Life On Purpose: Creating a Life Purpose Statement

by Brian on June 13, 2011 in Goal Setting,Personal Development

How would your life be different if you had a crystal clear life purpose?

Would you wake up in the morning excited to tackle it? Would it give you the strength to push through and achieve it no matter what, because you knew it’s what you were destined to do?

I sure thought so, but there was just one problem… I didn’t really have a clear life purpose. Sure I have a pretty good idea of what I’d want many aspects of my life to look like, but it just felt like the clarity and focus for where I should be going was missing.

I am going through another phase of my life right now where I’m thinking, “okay, what next?” Which naturally spurs the question, “what is my life purpose?”

Enter a book called Life On Purpose by Brad Swift of the Life on Purpose Institute and the promise of discovering your life purpose with crystal clarity.

My challenge is to create a life purpose statement, and create a life that follows it.

Step one today is coming up with the life purpose statement.

Past Visions of Purpose

I got to thinking about way back in high school when one of my goals was to be an AP National Scholar, which involved passing 8 AP exams.

My school put the pictures of all those who achieved AP National Scholar status up on a wall of fame. You could see the AP National Scholars of yore stretching back over 10 years to the advent of the program.

The first time I saw the pictures on the wall, I knew that I wanted mine to be there too.

Come senior year I still needed to take 5 AP classes to pick up the remaining scores I needed. I don’t think I’ve ever worked so hard on anything before or since.

At the semester break I was buckling from stress. Thoughts of dropping the AP classes and taking Art instead danced through my head. But knowing that I wanted my picture on that wall kept me going.

The last semester before the exams was a knock down, drag out battle. At one point I was a week behind on assignments and ready to crack. But every time I was down I thought about the picture on the wall, and that refocused my energy and gave me the strength to continue.

My toils were rewarded and I did become an AP National Scholar.

Since then I have reflected back on that experience and thought, “now that is what it is like to have purpose.” I always kept thinking somehow I needed to get back to something that gave me that kind of supernatural determination.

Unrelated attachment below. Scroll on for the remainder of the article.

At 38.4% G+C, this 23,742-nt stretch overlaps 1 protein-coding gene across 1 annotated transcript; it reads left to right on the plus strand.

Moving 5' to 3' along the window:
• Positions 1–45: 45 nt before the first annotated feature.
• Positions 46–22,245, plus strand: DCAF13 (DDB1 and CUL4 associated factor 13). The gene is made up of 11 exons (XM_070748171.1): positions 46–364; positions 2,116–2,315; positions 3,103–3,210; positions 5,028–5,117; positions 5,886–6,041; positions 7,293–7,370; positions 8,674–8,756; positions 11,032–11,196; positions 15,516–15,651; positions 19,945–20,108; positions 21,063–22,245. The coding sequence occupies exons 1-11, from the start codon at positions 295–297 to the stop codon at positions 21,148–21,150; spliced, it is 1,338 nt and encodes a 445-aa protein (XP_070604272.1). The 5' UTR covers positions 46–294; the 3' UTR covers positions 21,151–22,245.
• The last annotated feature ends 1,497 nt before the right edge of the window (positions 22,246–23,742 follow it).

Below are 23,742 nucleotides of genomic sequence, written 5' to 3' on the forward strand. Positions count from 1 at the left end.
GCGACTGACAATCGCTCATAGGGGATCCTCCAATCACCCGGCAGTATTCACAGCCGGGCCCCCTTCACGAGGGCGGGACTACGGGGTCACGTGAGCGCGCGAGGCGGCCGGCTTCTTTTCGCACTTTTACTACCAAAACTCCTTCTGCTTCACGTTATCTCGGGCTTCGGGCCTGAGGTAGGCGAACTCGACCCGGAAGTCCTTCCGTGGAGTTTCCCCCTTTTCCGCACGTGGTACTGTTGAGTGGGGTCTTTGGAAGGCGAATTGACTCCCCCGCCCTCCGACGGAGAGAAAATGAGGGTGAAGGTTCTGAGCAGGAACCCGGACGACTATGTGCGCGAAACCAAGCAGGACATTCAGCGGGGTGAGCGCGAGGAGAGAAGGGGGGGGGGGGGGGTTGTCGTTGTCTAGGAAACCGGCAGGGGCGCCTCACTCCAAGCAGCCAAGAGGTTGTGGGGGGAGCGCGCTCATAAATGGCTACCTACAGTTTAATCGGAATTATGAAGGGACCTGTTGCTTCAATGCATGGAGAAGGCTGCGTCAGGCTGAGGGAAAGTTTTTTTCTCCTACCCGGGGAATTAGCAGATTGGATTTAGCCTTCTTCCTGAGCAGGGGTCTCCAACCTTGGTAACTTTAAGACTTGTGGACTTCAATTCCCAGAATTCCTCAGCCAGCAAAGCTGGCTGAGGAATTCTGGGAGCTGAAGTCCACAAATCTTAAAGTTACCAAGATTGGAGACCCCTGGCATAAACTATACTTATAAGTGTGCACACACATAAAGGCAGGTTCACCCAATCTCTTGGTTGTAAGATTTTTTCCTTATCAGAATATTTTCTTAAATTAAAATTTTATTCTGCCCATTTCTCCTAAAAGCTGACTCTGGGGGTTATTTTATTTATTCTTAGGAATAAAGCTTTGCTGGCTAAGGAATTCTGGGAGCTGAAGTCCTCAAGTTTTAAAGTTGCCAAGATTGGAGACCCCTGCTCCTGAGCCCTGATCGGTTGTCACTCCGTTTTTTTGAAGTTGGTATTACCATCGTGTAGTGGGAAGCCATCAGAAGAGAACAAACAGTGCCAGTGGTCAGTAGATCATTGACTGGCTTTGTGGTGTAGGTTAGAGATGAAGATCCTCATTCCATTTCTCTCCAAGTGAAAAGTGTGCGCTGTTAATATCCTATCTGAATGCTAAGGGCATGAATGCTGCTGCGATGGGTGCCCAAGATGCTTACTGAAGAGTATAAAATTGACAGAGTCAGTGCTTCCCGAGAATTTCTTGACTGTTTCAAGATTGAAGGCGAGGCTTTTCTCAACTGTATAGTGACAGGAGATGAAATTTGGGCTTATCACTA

Mis-Identifying Life Purpose

The idea of a life purpose is a lot like the idea of a soul mate.

If you believe that there is only one specific pre-ordained one out there for you, you are probably headed for trouble. For example, what if your soul mate lives in a small village in India and you never get a chance to even meet her? Whoops.

Life purposes are similar. What if you think your life purpose is to be a great lawyer, then don’t even get into law school. Or maybe mid-career you get laid off.

Laid off from your life purpose? Whoops.

Or what if you think your life purpose is to be the world’s greatest parent, then the kids move out at 18 and you are empty nested. Whoops, now what to do with the rest of your life.

Even at a “higher” level, what if you are a world-class tennis player and your life purpose is to be a tennis champion. Then whoops, turn 30 and can’t compete at the world level anymore. Now you have to live the remaining 50 years or more of your life NOT following your life purpose.

Perhaps the most troubling to me was, what happens if I think I’m living my life purpose for 20, 30, or 40 years then realize I was wrong?

Clearly there is a hole in the life purpose boat.

A New Definition of Life Purpose

Like most people I had incorrectly assumed that a life purpose was something I was supposed to “do” in my life, or a specific role that I was supposed to fill.

Brad Swift explains that a life purpose is more about the “being” than the “doing.” A life purpose is a context for our life that describes the type of person that we want to be. There are many different paths of “doing” to live in accordance with our life purpose.

For example, you might cast your life on purpose as “a life of wisdom shared to better the lives of others.” You could manifest that life purpose in many different ways such as being a teacher, counselor, or maybe even an investigative reporter who brings truth to the people.

The idea is to cast your life purpose in terms of who you are being or what you are experiencing, and find ways of doing that allow you to be and experience it.

Good and Bad Ways of Discovering Life Purpose

When you don’t have clarity on life purpose, anything you do to try to find it feels like a shot in the dark.